Bolivian industry warns about the Mercosur ‘straight jacket’ and protectionism
The incorporation of Bolivia to Mercosur must not become a “straight jacket” that leaves the country with no margin to negotiate trade agreements with other regions, said the private business organization, Bolivia Foreign Trade Institution, IBCE
Bolivia on Friday signed a protocol of incorporation to Mercosur (Argentina, Brazil, Uruguay, Venezuela and Paraguay suspended), “a step that it is not clear if it means new business opportunities for Bolivia”, said Gary Rodríguez, CEO of IBCE.
“Let’s hope it does not turn out to be a straight jacket for Bolivia, which impedes us from discussing an association agreement with the European Union, a long term free trade agreement with the US or trade accords with any of the Asian countries”, demanded Rodriguez.
He also asked that the Mercosur incorporation does not impact on Bolivian sales to the Andean Community of Nations, CAN, of which it is a full member and that Bolivia is not forced to adopt a tariffs system to favour Mercosur industry and production “in disadvantage for Asia, US or the European Union”.
Rodríguez referred to the “protectionist character of the Mercosur block of which Bolivia is a victim” and recalled that President Evo Morales administration last week assured Bolivian farmers and manufacturers that none of their fears regarding Mercosur competition would materialize.
“The Executive promised to work with the private sector to prepare the strategy for negotiations to address the incorporation to Mercosur” insisted Rodriguez who also mentioned that Bolivia must insist with the non tariff and pseudo tariff barriers imposed by Brazil and Argentina to limit the access of Bolivian goods to those markets.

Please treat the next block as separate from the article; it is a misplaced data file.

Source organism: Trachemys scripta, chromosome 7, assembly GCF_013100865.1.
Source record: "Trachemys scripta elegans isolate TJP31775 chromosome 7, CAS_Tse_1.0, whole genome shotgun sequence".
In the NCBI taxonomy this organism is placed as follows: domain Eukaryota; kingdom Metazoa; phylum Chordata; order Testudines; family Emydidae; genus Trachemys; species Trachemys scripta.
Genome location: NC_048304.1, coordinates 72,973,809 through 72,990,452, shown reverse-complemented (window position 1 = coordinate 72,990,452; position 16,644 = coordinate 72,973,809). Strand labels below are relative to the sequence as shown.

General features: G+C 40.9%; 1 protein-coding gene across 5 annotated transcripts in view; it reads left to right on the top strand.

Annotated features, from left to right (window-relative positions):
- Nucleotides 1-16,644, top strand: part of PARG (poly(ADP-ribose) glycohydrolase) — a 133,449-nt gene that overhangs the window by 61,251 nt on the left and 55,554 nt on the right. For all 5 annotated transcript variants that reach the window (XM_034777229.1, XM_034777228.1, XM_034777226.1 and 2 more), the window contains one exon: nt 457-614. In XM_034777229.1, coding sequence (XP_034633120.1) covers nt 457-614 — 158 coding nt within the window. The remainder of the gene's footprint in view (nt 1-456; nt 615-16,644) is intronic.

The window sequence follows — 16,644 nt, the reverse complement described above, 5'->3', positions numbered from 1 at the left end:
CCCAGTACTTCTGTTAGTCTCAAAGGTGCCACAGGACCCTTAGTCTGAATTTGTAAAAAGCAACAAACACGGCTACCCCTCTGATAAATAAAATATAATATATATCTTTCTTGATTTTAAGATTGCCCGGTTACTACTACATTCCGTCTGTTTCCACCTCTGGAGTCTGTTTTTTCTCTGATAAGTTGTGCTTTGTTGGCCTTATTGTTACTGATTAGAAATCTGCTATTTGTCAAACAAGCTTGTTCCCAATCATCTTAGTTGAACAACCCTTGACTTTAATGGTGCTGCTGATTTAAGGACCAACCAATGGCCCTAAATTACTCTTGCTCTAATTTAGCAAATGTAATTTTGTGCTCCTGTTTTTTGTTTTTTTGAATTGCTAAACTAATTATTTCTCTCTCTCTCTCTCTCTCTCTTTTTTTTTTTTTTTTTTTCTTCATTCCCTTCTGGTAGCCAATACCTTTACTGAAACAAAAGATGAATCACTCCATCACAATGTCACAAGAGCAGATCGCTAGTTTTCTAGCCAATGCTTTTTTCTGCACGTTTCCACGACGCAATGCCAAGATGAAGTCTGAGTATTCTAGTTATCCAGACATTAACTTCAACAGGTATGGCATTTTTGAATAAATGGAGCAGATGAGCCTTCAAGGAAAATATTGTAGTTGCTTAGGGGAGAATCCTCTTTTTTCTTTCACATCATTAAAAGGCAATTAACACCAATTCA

Although the access of Bolivian goods to the Argentina and Brazil is theoretically guaranteed, goods with added value such as textiles, medicines and high technology products “systematically collide with customs, financial, bureaucratic and legal barriers which make exporting extremely difficult”, said the IBCE chief.
While with CAN members Bolivia has a complementation relation regarding exports, Argentina and Brazil are strong competitors and enjoy a technology which the land locked country does not have. Mercosur exports almost 4.000 items to Bolivia annually.
Likewise the president of Bolivia’s Oilseeds farmers association Demetrio Perez was also cautious about Mercosur and its consequences.
“If we finally join Mercosur, obviously the most sensitive products will be soybeans and by-products, since we are the only exporters to the other CAN members. Let’s hope the government takes this into account when it sits down to talk about tariffs”, said Perez.
Mercosur is the main soybean producing area of the world with Brazil, Argentina and Paraguay leading exporters, and they have technologies that “we haven’t even approved” concluded the oilseeds farmers’ president.